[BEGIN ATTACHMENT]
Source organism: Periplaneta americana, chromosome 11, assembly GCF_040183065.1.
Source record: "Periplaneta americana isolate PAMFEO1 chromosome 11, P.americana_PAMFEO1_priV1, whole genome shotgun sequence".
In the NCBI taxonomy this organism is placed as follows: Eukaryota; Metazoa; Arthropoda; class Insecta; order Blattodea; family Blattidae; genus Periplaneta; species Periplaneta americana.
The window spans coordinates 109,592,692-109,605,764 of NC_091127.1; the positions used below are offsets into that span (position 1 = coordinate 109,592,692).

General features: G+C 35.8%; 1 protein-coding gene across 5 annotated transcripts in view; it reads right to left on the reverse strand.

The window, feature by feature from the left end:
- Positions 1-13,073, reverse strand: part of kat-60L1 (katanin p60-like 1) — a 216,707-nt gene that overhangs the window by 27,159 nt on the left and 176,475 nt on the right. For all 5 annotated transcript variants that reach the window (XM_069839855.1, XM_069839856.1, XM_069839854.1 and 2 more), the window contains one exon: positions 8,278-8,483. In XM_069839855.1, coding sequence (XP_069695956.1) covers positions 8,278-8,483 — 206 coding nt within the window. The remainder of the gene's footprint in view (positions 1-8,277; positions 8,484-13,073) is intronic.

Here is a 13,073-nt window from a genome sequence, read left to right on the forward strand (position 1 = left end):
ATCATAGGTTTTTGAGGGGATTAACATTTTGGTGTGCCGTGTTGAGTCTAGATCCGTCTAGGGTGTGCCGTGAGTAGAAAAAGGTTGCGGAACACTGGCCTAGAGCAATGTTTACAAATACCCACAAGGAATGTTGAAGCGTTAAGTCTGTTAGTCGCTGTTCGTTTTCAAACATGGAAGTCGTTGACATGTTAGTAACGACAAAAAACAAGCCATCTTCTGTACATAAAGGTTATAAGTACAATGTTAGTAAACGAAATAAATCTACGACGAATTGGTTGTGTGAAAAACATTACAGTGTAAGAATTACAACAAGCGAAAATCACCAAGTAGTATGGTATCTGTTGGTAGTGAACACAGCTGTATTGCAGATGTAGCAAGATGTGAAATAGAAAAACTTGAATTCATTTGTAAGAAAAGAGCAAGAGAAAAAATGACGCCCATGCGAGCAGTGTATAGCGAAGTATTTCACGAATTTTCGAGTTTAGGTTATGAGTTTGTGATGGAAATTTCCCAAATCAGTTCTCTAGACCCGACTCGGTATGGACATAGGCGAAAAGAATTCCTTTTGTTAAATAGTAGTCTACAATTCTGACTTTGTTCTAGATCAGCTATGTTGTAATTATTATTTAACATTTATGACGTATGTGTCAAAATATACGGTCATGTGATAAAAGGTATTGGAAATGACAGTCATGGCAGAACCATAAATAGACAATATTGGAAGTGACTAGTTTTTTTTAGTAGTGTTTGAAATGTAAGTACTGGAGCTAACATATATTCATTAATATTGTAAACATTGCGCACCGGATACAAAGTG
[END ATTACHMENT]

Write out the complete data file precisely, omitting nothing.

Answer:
Source organism: Periplaneta americana, chromosome 11, assembly GCF_040183065.1.
Source record: "Periplaneta americana isolate PAMFEO1 chromosome 11, P.americana_PAMFEO1_priV1, whole genome shotgun sequence".
In the NCBI taxonomy this organism is placed as follows: Eukaryota; Metazoa; Arthropoda; class Insecta; order Blattodea; family Blattidae; genus Periplaneta; species Periplaneta americana.
The window spans coordinates 109,592,692-109,605,764 of NC_091127.1; the positions used below are offsets into that span (position 1 = coordinate 109,592,692).

General features: G+C 35.8%; 1 protein-coding gene across 5 annotated transcripts in view; it reads right to left on the reverse strand.

The window, feature by feature from the left end:
- Positions 1-13,073, reverse strand: part of kat-60L1 (katanin p60-like 1) — a 216,707-nt gene that overhangs the window by 27,159 nt on the left and 176,475 nt on the right. For all 5 annotated transcript variants that reach the window (XM_069839855.1, XM_069839856.1, XM_069839854.1 and 2 more), the window contains one exon: positions 8,278-8,483. In XM_069839855.1, coding sequence (XP_069695956.1) covers positions 8,278-8,483 — 206 coding nt within the window. The remainder of the gene's footprint in view (positions 1-8,277; positions 8,484-13,073) is intronic.

Here is a 13,073-nt window from a genome sequence, read left to right on the forward strand (position 1 = left end):
ATCATAGGTTTTTGAGGGGATTAACATTTTGGTGTGCCGTGTTGAGTCTAGATCCGTCTAGGGTGTGCCGTGAGTAGAAAAAGGTTGCGGAACACTGGCCTAGAGCAATGTTTACAAATACCCACAAGGAATGTTGAAGCGTTAAGTCTGTTAGTCGCTGTTCGTTTTCAAACATGGAAGTCGTTGACATGTTAGTAACGACAAAAAACAAGCCATCTTCTGTACATAAAGGTTATAAGTACAATGTTAGTAAACGAAATAAATCTACGACGAATTGGTTGTGTGAAAAACATTACAGTGTAAGAATTACAACAAGCGAAAATCACCAAGTAGTATGGTATCTGTTGGTAGTGAACACAGCTGTATTGCAGATGTAGCAAGATGTGAAATAGAAAAACTTGAATTCATTTGTAAGAAAAGAGCAAGAGAAAAAATGACGCCCATGCGAGCAGTGTATAGCGAAGTATTTCACGAATTTTCGAGTTTAGGTTATGAGTTTGTGATGGAAATTTCCCAAATCAGTTCTCTAGACCCGACTCGGTATGGACATAGGCGAAAAGAATTCCTTTTGTTAAATAGTAGTCTACAATTCTGACTTTGTTCTAGATCAGCTATGTTGTAATTATTATTTAACATTTATGACGTATGTGTCAAAATATACGGTCATGTGATAAAAGGTATTGGAAATGACAGTCATGGCAGAACCATAAATAGACAATATTGGAAGTGACTAGTTTTTTTTAGTAGTGTTTGAAATGTAAGTACTGGAGCTAACATATATTCATTAATATTGTAAACATTGCGCACCGGATACAAAGTG